While many focus attention on student absences and their effect on academic achievement, experts say teacher absences also can have a negative effect. (Getty Images/iStockphoto)

More than 1 in 4 of the nation’s full-time teachers are considered chronically absent from school, according to federal data, missing the equivalent of more than two weeks of classes each academic year in what some districts say has become an educational crisis.

The U.S. Education Department’s Office for Civil Rights estimated this summer that 27 percent of the nation’s teachers are out of school for more than 10 days of regular classes — some missing far more than 10 days — based on self-reported numbers from the nation’s school districts. But some school systems, especially those in poor, rural areas and in some major cities, saw chronic absenteeism among teachers rise above 75 percent in 2014, the last year for which data is available.

In the Alamance-Burlington School System, located between Greensboro and Chapel Hill, N.C., 80 percent of its 1,500 teachers missed more than 10 days of school in the 2013-2014 school year. Cleveland reported that about 84 percent of its 2,700 teachers had excessive absences. Nevada’s Clark County School District, which includes Las Vegas, reported that more than half of its 17,000 teachers were chronically absent — missing a total of at least 85,000 work days, or the equivalent number of hours that nearly 500 teachers would work during an entire 180-day school year.

Although much attention focuses on the 6 million students who miss more than 15 days of school each year, making them much more likely to see low achievement and increasing the chances of not graduating, , teacher absences could be having a similarly negative effect on scholastic success. Superintendents and education policymakers say students need consistency in the classroom and high-quality instruction, noting that a parade of substitutes can seriously set back academic progress.

In this April 18, 2014 photo, students listen to a substitute teacher during a world studies class in Olympia, Wash. (Ted S. Warren/AP)

“Most teachers are there all the time, as they should be, because they want to be in the classroom,” said Nithya Joseph, director for state policy at the National Council on Teacher Quality. But those who aren’t there all the time could be hurting their students.

“When the teacher of record is not in the classroom, it has an impact on student achievement,” Joseph said.

The National Bureau of Economic Research has found that when teachers are absent for at least 10 days, there is a significant decrease in student outcomes. The decrease, according to one study, is equivalent to the difference between having a new teacher and one with two or three years of experience.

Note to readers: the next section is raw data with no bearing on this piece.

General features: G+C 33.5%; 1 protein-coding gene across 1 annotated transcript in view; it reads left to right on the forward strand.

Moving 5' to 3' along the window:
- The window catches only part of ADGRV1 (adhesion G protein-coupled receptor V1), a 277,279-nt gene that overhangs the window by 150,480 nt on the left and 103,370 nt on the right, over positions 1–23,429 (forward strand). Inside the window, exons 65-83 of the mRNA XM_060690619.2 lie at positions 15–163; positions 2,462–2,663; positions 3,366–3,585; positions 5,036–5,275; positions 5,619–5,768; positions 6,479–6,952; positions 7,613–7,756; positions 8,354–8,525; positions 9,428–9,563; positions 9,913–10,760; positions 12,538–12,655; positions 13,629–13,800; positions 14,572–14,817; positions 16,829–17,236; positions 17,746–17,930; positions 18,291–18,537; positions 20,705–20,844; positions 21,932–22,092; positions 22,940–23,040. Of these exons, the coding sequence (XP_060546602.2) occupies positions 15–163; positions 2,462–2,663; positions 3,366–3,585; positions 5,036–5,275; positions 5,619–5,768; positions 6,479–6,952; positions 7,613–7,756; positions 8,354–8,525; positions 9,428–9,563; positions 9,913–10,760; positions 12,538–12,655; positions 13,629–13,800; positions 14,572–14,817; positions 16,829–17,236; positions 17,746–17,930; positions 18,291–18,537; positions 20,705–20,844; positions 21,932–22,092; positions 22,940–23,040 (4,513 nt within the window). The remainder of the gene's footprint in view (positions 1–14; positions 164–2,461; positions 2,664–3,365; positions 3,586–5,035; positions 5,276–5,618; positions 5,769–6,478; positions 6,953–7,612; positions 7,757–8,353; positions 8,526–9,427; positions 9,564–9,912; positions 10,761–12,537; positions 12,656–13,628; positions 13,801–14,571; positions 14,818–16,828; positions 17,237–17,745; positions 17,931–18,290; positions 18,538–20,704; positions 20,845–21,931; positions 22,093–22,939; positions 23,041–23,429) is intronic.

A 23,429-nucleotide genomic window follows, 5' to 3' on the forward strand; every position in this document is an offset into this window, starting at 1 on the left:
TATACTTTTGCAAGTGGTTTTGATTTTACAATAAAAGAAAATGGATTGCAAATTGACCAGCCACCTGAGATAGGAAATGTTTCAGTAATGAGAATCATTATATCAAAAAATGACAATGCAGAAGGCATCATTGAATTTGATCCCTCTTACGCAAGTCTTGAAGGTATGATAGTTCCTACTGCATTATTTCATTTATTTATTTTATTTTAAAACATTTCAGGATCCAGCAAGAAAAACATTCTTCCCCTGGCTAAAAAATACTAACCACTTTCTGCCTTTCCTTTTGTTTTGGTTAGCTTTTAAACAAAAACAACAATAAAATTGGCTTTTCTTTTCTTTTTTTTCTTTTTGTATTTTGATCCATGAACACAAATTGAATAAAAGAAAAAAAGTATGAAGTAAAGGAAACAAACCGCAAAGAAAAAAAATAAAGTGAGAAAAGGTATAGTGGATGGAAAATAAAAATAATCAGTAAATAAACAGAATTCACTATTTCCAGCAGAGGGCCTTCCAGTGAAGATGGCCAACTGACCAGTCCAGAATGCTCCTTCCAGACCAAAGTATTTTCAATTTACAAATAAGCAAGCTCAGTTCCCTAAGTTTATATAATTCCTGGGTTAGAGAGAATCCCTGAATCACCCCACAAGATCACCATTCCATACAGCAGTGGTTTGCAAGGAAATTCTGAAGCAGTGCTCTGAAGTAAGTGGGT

School district administrators do not know what exactly is causing excessive teacher absenteeism. Some point to teachers taking sick leave, maternity leave and personal days to which they are entitled, and others attribute part of the problem to school climate. When teachers don’t feel motivated to go to school and teach, some of them just don’t show up.

That’s what happened with Sean McGrath, a former social studies teacher in the District’s Stuart-Hobson Middle School. During his first seven years as a teacher, McGrath said he missed a total of 17 days.

McGrath then accumulated seven absences since the beginning of September, although he said he was only sick for one of those days. He quit his job last month, saying he felt he did not have his principal’s support and that he thought the school didn’t have enough support staff to control behavior in the building.

“I would wake up in a panic and feeling like there was a pit in my stomach,” McGrath said. “It was a feeling of dread and despair.”

Three other teachers at Hobson echoed McGrath’s sentiments, saying in interviews that they feel stressed out about going to school; one other teacher told The Washington Post that she has quit her job because of the school environment.

Stuart-Hobson, on Capitol Hill, reported that 58 percent of its teachers missed more than 10 school days in the 2014 school year, one of the highest rates in D.C. Public Schools.

Michelle Lerner, a D.C. Public Schools spokeswoman, said chronic teacher absenteeism in the school system is in line with the national average, at about 30 percent. Lerner said 80 percent of the school system’s teachers report that they are in a good place to teach, a number that has increased since 2014. She said Hobson’s principal was not available to speak about her school’s climate, and the principal did not respond to requests for comment.